Spring is right around the corner. Rain showers are about to begin, the birds will be out in full force chirping, and flowers will begin to bloom, adding color to the landscape. Photographers should be excited (I know I am) to snap pictures as the flowers bloom and the wildlife comes out to play.
Spring is one of the best times of years to be a photographer.
If you're a beginner or a professional photographer, spring photography will paint an entirely new perspective for your photos. And more importantly, you'll start to further learn how to take memorable photos of people and nature.
When to Take Springtime Photos
You've checked the weather report, and there's good news: an abundance of sunshine all week. But the sun isn't always the best time to shoot. Sure, it's ideal for weddings because no one envisions a rainy wedding day, but the sun isn't ideal for all types of photos.
Don't misunderstand me: light is an essential part of any photo.
But you want need to learn how to adapt to the light. I recommend shooting in the early morning or late afternoon if you want a dramatic scene. A good example is if you want to capture the beauty of a mist-filled forest.
The morning hours are best, as the sun isn't at its brightest and you may actually catch the morning dew dripping off of the blades of grass. Woodland is a great choice for dramatic photography, and a wide angle lens will provide greater depth of field.
Don't be afraid of shooting during overcast either.
When there's an overcast, you can take advantage of the natural filter provided by mother nature that offers soft and even light. The glare from the sun will be absent.
Cloudy days aren't ideal for landscape pictures. Rather, you'll want to take up close shots: think animals, people, dew drops and flowers during spring.
Tips for Springtime Photography with a DSLR
You purchased a DSLR camera, but you're not sure exactly how to make the best use out of your camera. After all, professionals have a plethora of lenses and settings that they choose to use on a daily basis, but you've just started your photography hobby or career.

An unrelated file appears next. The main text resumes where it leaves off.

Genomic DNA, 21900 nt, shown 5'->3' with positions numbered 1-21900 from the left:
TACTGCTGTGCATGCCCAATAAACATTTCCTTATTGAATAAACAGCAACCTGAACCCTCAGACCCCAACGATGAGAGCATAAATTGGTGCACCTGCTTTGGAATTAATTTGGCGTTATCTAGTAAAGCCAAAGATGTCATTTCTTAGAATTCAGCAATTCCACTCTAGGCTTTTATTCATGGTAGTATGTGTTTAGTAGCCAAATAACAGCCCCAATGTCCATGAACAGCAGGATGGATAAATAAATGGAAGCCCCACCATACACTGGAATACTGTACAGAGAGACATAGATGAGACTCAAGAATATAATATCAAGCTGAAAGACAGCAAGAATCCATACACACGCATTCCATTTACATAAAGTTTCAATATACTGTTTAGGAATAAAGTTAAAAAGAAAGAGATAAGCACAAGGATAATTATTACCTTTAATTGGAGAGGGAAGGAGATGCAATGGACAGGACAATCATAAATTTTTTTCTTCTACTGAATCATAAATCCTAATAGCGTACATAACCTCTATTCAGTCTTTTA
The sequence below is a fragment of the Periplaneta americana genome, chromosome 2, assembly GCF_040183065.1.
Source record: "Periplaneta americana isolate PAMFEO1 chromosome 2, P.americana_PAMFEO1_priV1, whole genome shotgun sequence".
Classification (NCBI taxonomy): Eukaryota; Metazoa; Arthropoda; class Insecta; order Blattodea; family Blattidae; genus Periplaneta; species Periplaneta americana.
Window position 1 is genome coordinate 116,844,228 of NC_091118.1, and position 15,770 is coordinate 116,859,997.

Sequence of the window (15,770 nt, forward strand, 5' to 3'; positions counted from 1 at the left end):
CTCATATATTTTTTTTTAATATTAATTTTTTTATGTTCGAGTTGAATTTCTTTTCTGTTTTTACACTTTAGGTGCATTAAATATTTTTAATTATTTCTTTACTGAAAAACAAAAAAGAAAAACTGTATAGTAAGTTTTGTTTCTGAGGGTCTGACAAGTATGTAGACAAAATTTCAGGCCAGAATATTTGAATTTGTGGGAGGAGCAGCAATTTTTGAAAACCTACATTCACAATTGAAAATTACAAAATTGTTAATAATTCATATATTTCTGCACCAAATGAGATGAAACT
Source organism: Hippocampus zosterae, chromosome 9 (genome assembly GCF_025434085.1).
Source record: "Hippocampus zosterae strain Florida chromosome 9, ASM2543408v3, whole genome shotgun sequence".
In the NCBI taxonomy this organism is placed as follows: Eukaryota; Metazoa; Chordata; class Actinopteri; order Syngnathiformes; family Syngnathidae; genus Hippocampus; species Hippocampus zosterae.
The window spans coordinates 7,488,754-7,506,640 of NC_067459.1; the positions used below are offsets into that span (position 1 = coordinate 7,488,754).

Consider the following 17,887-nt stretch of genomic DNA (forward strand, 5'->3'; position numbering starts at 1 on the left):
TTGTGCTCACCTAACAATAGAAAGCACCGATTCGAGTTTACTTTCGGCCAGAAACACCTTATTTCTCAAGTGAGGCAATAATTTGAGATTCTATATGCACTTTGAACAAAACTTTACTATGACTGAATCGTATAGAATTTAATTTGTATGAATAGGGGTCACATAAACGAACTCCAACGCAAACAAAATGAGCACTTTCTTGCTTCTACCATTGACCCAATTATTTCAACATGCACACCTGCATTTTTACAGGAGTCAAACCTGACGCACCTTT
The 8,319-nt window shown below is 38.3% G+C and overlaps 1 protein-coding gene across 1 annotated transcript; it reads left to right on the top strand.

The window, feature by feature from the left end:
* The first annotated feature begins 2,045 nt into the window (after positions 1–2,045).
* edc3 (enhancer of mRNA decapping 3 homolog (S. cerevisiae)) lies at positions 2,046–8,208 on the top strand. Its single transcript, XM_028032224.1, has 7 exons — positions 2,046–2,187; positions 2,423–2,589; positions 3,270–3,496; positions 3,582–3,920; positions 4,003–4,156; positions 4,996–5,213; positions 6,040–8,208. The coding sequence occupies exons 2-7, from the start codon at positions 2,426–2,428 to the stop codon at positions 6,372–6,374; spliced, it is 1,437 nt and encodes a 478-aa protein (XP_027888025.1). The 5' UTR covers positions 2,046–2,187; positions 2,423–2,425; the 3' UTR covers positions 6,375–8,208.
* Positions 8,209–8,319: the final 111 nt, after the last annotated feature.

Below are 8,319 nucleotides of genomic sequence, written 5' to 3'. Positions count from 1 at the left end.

Well springtime is the ideal season to begin practicing different techniques.
A few tips that will go a long way during spring (with your DSLR, of course) are:
Choose the Right Lens
Landscapes and isolation are the most popular photos that people take. A rule of thumb to follow (and by all means experiment) is to:
- Choose a wide-angle lens for landscapes.
- Macro lenses are the ideal choice for close-ups and abstracts.
Obviously, if you're snapping a wedding picture, you'll need an arsenal of lenses from a 50 mm to an 85 mm, and a variety of others.
Adjust your Settings
If you want the best quality images and the least noise, choose a low ISO. When taking a picture of an animal or a person in a field of trees, set a large aperture to make the subject stand out from the background. If you need the maximum depth of field, choose the small aperture.
Ditch the Autofocus
Your DSLR comes with a nifty autofocus system. And this system does an amazing job – well, for the most part. The issue is that there are times when you want to use manual focus. I am not saying you need to ditch your fancy autofocus together, but you do want to experiment with autofocus when:
- Subjects make autofocus tricky
- Environmental conditions make autofocus tricky
Autofocus mode makes some shots considerably more difficult, and if you want to be the best photographer you can be, you need to know how to shoot manually.
Subtle and indistinct differences will be difficult for even the best DSLR autofocus system. Your DSLR's autofocus sensor needs light and contrast to perform well, and certain conditions hinder the system and make your pictures come out less than professional.
If the subject is moving, for example, a deer in the woods, you need to switch to manual focus.
Springtime is great for photographers – it has a way of bringing out a person's creativity. You want to remember to frame your picture perfectly as well. A pleasing photo composition may require you to set up a tripod and adjust your camera's levels. You'll also want to look for any distractions in the frame and tidy up the surroundings if needed.